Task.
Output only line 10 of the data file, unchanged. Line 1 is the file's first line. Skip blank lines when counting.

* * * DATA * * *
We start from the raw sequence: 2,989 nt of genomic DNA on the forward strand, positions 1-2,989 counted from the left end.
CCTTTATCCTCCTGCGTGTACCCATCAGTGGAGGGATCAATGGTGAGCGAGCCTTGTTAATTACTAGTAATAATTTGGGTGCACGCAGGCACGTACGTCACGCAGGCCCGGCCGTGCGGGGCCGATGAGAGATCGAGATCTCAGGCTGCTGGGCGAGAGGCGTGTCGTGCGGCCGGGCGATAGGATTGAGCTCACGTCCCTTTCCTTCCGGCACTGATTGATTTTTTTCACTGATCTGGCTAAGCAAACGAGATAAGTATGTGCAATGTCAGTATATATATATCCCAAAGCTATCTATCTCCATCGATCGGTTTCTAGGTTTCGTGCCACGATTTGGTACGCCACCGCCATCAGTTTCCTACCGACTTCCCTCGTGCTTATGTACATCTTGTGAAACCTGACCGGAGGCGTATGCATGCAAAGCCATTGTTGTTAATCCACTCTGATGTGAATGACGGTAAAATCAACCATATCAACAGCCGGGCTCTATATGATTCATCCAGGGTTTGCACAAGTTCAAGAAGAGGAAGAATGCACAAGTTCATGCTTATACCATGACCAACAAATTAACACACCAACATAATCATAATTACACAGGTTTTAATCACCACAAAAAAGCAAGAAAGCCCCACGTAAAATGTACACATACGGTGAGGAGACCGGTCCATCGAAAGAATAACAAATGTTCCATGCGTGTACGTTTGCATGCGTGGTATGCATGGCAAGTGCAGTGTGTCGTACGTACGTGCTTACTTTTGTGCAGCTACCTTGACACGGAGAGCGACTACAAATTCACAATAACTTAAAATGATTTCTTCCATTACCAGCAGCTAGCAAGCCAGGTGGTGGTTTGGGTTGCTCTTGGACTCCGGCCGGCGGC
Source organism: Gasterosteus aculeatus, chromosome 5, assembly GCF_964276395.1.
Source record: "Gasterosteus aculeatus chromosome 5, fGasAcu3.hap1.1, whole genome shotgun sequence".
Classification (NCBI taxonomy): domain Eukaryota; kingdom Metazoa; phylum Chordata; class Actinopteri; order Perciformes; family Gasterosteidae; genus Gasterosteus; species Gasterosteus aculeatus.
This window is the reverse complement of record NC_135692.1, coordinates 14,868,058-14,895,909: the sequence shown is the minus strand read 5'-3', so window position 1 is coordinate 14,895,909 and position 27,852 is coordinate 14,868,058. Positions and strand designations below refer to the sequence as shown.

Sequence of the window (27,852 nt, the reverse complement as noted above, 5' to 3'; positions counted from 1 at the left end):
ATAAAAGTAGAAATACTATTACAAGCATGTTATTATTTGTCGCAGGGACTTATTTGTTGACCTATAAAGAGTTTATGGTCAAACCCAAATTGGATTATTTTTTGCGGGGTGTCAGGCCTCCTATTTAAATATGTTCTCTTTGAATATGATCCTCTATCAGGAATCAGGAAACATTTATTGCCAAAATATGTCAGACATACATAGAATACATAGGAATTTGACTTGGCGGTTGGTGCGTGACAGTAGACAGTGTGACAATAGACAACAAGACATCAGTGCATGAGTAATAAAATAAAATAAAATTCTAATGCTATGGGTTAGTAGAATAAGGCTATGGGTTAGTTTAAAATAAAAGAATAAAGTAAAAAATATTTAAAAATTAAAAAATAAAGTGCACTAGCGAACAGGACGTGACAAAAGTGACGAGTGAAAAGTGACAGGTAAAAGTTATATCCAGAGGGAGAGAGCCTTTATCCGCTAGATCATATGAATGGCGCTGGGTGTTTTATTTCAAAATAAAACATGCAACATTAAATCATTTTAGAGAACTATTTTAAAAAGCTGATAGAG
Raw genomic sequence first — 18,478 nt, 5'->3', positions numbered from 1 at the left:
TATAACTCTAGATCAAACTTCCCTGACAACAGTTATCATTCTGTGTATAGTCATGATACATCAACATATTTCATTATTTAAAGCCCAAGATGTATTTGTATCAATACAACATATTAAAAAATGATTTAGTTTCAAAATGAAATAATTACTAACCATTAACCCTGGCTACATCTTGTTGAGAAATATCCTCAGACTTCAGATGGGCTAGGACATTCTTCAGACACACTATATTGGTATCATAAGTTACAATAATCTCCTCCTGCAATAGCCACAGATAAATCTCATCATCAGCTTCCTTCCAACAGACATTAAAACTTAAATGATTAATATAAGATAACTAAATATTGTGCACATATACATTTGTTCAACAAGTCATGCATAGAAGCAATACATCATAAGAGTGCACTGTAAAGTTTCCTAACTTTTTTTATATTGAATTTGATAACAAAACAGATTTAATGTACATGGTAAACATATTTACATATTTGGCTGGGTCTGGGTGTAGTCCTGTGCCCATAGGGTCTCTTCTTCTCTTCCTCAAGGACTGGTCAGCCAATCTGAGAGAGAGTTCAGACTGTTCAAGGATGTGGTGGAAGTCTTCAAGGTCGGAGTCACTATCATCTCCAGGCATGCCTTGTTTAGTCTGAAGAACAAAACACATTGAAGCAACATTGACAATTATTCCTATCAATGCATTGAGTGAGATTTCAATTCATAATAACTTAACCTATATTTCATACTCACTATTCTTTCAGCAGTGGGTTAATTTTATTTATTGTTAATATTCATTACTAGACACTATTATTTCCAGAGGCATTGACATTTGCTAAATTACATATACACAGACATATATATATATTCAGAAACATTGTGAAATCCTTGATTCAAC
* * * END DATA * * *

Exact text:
TATAACTCTAGATCAAACTTCCCTGACAACAGTTATCATTCTGTGTATAGTCATGATACATCAACATATTTCATTATTTAAAGCCCAAGATGTATTTGTATCAATACAACATATTAAAAAATGATTTAGTTTCAAAATGAAATAATTACTAACCATTAACCCTGGCTACATCTTGTTGAGAAATATCCTCAGACTTCAGATGGGCTAGGACATTCTTCAGACACACTATATTGGTATCATAAGTTACAATAATCTCCTCCTGCAATAGCCACAGATAAATCTCATCATCAGCTTCCTTCCAACAGACATTAAAACTTAAATGATTAATATAAGATAACTAAATATTGTGCACATATACATTTGTTCAACAAGTCATGCATAGAAGCAATACATCATAAGAGTGCACTGTAAAGTTTCCTAACTTTTTTTATATTGAATTTGATAACAAAACAGATTTAATGTACATGGTAAACATATTTACATATTTGGCTGGGTCTGGGTGTAGTCCTGTGCCCATAGGGTCTCTTCTTCTCTTCCTCAAGGACTGGTCAGCCAATCTGAGAGAGAGTTCAGACTGTTCAAGGATGTGGTGGAAGTCTTCAAGGTCGGAGTCACTATCATCTCCAGGCATGCCTTGTTTAGTCTGAAGAACAAAACACATTGAAGCAACATTGACAATTATTCCTATCAATGCATTGAGTGAGATTTCAATTCATAATAACTTAACCTATATTTCATACTCACTATTCTTTCAGCAGTGGGTTAATTTTATTTATTGTTAATATTCATTACTAGACACTATTATTTCCAGAGGCATTGACATTTGCTAAATTACATATACACAGACATATATATATATTCAGAAACATTGTGAAATCCTTGATTCAAC